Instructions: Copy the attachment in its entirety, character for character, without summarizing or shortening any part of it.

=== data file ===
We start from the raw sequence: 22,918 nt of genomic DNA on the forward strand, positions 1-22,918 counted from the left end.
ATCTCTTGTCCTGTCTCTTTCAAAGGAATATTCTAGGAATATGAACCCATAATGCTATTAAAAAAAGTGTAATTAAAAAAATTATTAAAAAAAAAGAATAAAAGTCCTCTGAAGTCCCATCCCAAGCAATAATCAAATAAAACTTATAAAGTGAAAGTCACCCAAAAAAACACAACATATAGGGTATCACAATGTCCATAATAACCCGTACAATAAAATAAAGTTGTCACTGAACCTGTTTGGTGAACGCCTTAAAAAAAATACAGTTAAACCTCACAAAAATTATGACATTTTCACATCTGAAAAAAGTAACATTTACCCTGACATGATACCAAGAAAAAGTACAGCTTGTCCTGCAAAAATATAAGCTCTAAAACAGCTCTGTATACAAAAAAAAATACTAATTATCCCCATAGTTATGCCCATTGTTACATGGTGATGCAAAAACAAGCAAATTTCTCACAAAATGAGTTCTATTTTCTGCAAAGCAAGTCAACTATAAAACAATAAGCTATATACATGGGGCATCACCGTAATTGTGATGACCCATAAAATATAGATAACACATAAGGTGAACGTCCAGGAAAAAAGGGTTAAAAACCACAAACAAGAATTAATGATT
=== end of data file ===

We start from the raw sequence: 22,918 nt of genomic DNA on the forward strand, positions 1-22,918 counted from the left end.
ATCTCTTGTCCTGTCTCTTTCAAAGGAATATTCTAGGAATATGAACCCATAATGCTATTAAAAAAAGTGTAATTAAAAAAATTATTAAAAAAAAAGAATAAAAGTCCTCTGAAGTCCCATCCCAAGCAATAATCAAATAAAACTTATAAAGTGAAAGTCACCCAAAAAAACACAACATATAGGGTATCACAATGTCCATAATAACCCGTACAATAAAATAAAGTTGTCACTGAACCTGTTTGGTGAACGCCTTAAAAAAAATACAGTTAAACCTCACAAAAATTATGACATTTTCACATCTGAAAAAAGTAACATTTACCCTGACATGATACCAAGAAAAAGTACAGCTTGTCCTGCAAAAATATAAGCTCTAAAACAGCTCTGTATACAAAAAAAAATACTAATTATCCCCATAGTTATGCCCATTGTTACATGGTGATGCAAAAACAAGCAAATTTCTCACAAAATGAGTTCTATTTTCTGCAAAGCAAGTCAACTATAAAACAATAAGCTATATACATGGGGCATCACCGTAATTGTGATGACCCATAAAATATAGATAACACATAAGGTGAACGTCCAGGAAAAAAGGGTTAAAAACCACAAACAAGAATTAATGATT